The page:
A PI Explains How To Do A Boyfriend Background Check

October 10, 2017
By: Catherine Townsend

John Charlton and Ingrid Lyne

Photo by: Montana Department of Corrections/Wikimedia Commons

Montana Department of Corrections/Wikimedia Commons

John Charlton and Ingrid Lyne

When Seattle mom of three Ingrid Lyne met John Robert Charlton, she thought she had found a catch. He appeared handsome and clean-cut, and described himself as “self-employed” on social media.

It was only after her dismembered body parts were found in garbage bags and at recycling centers that a darker picture of Lyne’s date began to emerge. In reality, Charlton was a homeless day laborer with a criminal history spanning six states, which included arrests for felony theft and aggravated robbery.

In addition, his parents had filed a restraining order against him in 2006 after he allegedly took the serial killer movie Hannibal down from a shelf and told his mother she should watch it and “beware.

The fact is that, while Facebook-stalking and Googling dates is fun — and often yields eye-opening information — most criminals don’t post their arrests on Instagram.

So, how can you figure out if a new love interest is legitimate?

Civil and Criminal Records

It’s best to start with the basics: What’s his (or her) name?

The first and last name is key information to starting a criminal background check, ideally with a middle name and birth date so that you can make sure that you are searching for the right person.

Obviously, if you have serious concerns, it’s a good idea to hire a professional investigator, but a lot of information can be found online for free.

Some of the $19.99 background checks give good information, like past addresses, but in my opinion they should be used only as a starting point. To get a more complete picture, you will need to search for a criminal record in every state and county that the person has ever lived in.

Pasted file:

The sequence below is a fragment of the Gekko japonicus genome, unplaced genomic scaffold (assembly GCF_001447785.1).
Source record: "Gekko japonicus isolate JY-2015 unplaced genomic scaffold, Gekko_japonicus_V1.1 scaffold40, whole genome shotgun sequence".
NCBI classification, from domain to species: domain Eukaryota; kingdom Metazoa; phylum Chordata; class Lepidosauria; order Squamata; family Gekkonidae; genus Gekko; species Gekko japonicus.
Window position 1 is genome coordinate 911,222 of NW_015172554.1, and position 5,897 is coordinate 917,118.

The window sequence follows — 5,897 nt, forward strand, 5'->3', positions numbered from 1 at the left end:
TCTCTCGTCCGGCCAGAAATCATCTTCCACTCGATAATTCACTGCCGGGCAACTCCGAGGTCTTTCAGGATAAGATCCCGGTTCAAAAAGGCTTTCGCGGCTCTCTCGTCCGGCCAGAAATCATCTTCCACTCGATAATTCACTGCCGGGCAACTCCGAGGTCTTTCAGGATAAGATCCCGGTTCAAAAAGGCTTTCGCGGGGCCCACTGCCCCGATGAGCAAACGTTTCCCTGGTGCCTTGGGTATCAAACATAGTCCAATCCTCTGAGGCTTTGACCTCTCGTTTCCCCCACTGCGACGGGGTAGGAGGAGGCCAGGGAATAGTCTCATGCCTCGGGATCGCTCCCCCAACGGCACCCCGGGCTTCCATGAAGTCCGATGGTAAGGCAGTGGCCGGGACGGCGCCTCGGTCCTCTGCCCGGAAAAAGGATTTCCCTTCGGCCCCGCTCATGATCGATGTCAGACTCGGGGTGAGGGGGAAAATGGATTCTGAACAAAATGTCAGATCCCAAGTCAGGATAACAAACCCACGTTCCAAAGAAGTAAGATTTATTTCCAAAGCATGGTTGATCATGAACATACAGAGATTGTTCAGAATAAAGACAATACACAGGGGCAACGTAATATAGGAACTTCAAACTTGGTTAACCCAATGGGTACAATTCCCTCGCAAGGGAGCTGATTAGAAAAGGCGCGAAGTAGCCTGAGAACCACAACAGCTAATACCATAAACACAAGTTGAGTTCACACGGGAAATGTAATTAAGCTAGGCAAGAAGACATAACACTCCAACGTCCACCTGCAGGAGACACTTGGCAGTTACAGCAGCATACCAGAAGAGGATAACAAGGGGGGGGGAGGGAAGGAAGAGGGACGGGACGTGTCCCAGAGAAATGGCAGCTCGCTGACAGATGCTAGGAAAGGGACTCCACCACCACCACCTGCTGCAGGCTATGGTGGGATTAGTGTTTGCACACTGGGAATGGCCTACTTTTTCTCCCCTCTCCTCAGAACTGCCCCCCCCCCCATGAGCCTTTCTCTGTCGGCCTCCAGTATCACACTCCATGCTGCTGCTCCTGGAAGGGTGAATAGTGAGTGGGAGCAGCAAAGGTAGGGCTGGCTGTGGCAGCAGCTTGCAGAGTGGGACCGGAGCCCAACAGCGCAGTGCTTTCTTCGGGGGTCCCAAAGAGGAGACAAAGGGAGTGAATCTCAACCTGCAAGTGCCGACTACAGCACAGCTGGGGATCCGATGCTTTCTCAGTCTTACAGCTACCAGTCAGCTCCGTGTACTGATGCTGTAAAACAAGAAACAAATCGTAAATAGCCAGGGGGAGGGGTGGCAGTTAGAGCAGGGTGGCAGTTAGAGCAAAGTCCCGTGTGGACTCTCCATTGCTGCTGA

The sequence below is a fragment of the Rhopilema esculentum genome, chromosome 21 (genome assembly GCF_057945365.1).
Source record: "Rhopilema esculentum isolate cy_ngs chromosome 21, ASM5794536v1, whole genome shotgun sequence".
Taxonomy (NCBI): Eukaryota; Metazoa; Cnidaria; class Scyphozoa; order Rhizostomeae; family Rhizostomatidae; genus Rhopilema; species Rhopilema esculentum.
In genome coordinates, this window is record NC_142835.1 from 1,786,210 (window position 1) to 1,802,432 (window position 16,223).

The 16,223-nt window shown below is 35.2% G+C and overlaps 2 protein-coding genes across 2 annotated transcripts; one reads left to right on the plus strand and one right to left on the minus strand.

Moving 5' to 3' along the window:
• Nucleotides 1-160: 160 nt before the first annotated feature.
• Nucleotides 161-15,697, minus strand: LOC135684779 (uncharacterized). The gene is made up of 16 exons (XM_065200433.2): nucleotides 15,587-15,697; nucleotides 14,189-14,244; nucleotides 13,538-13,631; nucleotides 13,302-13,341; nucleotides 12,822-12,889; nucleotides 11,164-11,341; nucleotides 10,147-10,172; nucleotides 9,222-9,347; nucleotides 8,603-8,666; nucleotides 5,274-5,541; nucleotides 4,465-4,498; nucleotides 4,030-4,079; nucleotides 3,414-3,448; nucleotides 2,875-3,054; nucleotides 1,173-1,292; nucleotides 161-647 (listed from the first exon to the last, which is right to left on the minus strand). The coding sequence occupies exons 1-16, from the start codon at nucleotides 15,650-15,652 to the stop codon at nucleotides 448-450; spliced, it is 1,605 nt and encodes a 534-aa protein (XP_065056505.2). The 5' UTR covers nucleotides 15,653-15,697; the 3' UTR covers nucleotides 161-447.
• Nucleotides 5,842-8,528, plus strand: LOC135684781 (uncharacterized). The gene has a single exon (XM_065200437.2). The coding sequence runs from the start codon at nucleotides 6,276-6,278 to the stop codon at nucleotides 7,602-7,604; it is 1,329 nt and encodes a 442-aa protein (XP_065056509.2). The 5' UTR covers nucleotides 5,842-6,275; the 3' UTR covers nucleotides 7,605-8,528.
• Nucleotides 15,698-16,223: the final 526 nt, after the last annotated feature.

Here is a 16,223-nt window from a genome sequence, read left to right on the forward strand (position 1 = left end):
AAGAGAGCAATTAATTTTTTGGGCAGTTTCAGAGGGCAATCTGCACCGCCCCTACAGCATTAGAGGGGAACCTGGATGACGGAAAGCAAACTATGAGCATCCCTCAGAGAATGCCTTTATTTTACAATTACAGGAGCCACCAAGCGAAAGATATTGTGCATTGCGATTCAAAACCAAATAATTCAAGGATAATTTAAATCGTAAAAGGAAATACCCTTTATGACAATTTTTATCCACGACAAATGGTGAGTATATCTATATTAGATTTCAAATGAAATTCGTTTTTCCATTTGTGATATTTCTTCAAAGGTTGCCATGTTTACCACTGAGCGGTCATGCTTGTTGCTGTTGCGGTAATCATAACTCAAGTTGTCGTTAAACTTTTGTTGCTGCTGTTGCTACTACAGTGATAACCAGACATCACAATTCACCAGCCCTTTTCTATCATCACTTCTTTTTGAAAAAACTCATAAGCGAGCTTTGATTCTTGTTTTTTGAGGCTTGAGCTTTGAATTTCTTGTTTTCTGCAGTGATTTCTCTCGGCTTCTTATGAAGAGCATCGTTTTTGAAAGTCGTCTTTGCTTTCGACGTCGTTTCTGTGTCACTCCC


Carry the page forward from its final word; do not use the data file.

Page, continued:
A good strategy is to start at the state level, and work your way down through the county and city court links. Many of these records can how be found online.

In other cases, when records aren’t available online, you have to go to the courthouse to dig through them in person — a bit of a pain, but considering the stakes, totally worth it.

Some cities, like Miami, have free and easily searchable online databases, while other counties — for example, in California — charge a fee for searches.

Most federal court records, which cover a lot of serious criminal and financial crimes, are available online through a government database known as Pacer which charges 10 cents per page to view records.

Civil records are another important piece of the puzzle, because they can tell you if someone has been married, divorced, or sued multiple times. They can also reveal information including bankruptcies and court orders to pay debts.

Sex Offender Search

The U.S. Department of Justice provides a free, searchable National Sex Offender Public Website, and each state also has a sex-offender registry. I always search both.

It is also a good idea to keep in mind that sex-offender-registry requirements vary by state. For example, all sex offenders California and South Carolina must comply with registration requirements for life, regardless of the crimes committed. In Utah, on the other hand, many offenders are removed from the registry after 10 years.

Professional Information

Finally, if your love interest claims to be a professional — whether they are a real estate agent, PI, or barber — it’s worth checking the secretary of state’s office to find out if they are licensed in the state where they are practicing.

Dating a lawyer? The American Bar Association has information about lawyer licensing. Once you have verified their name and license to practice, many times you can view any complaints lodged against the license, or restrictions placed on them by the state.

Not to take the fun out of spontaneous Tinder matches, but it’s better to be safe than sorry!

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Read more: New York Post

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